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Persistent Painful Ulcer of the Posterior Lingual Mandibular Mucosa


Tom Daley, DDS, MSc, FRCD(C); Edmund Peters, DDS, MSc, FRCD(C)


The following Case Challenge is provided in conjunction with the American Academy of Oral and Maxillofacial Pathology.

An ulcer involving the left posterior mandibular lingual mucosa was the chief complaint of this 55-year old white man. The ulcer was first noted about one month previously and no local eliciting factors could be identified. The ulcer had become progressively more painful in spite of antibiotic treatment (cephalexin, 500 mg, q.i.d, 8 days) and concomitant use of benzydamine hydrochloride rinse. The patient was healthy with no medical problems other than occasional nasal “stuffiness,” which was treated, as required, with budesonide nasal spray.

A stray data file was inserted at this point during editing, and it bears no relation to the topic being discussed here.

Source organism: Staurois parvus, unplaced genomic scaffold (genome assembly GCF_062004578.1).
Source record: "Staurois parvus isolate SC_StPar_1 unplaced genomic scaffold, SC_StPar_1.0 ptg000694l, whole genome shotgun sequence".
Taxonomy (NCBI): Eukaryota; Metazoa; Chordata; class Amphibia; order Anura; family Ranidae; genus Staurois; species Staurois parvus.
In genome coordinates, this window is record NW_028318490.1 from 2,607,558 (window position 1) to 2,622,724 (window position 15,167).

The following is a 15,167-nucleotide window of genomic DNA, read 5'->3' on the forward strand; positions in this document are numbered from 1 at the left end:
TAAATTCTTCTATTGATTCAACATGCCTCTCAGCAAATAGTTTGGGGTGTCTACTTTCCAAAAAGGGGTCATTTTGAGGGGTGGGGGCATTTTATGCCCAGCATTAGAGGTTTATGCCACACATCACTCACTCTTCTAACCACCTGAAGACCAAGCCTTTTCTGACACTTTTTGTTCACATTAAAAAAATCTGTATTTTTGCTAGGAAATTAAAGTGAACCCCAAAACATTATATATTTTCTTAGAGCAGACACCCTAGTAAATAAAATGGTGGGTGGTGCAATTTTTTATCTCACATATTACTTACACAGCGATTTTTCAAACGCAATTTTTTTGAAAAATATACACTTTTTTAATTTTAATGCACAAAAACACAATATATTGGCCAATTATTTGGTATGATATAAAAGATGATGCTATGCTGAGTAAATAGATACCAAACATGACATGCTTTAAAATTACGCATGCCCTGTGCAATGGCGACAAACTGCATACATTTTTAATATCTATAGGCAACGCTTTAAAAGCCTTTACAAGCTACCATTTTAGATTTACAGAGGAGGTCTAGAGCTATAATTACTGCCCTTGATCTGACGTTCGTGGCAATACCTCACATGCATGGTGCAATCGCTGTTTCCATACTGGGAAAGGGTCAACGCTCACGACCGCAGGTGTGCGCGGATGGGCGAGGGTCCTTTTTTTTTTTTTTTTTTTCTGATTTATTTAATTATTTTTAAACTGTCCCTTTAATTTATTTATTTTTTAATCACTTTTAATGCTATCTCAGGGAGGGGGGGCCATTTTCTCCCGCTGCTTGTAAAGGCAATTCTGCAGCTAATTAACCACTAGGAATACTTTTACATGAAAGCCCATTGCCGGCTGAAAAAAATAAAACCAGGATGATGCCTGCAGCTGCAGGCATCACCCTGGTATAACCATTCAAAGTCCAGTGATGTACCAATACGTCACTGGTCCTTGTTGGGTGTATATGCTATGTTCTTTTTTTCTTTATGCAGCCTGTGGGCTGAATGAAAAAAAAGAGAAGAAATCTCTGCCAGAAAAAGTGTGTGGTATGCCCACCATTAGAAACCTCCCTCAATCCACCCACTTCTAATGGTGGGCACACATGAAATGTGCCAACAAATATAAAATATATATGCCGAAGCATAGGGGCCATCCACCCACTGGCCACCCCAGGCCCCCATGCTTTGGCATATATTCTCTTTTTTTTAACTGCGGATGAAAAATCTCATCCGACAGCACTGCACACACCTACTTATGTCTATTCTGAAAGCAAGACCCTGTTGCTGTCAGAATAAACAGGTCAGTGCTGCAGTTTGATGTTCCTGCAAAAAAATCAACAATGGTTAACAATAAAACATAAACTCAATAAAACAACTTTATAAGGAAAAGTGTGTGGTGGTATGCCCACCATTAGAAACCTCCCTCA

After you have finished reviewing the available diagnostic information, make the diagnosis.

Case Author(s)

Dr. Daley is a Professor in the Department of Pathology at the University of Western Ontario Faculty of Medicine and Dentistry in London, Ontario, Canada.

Note: Bio information was provided at the time the case challenge was developed.

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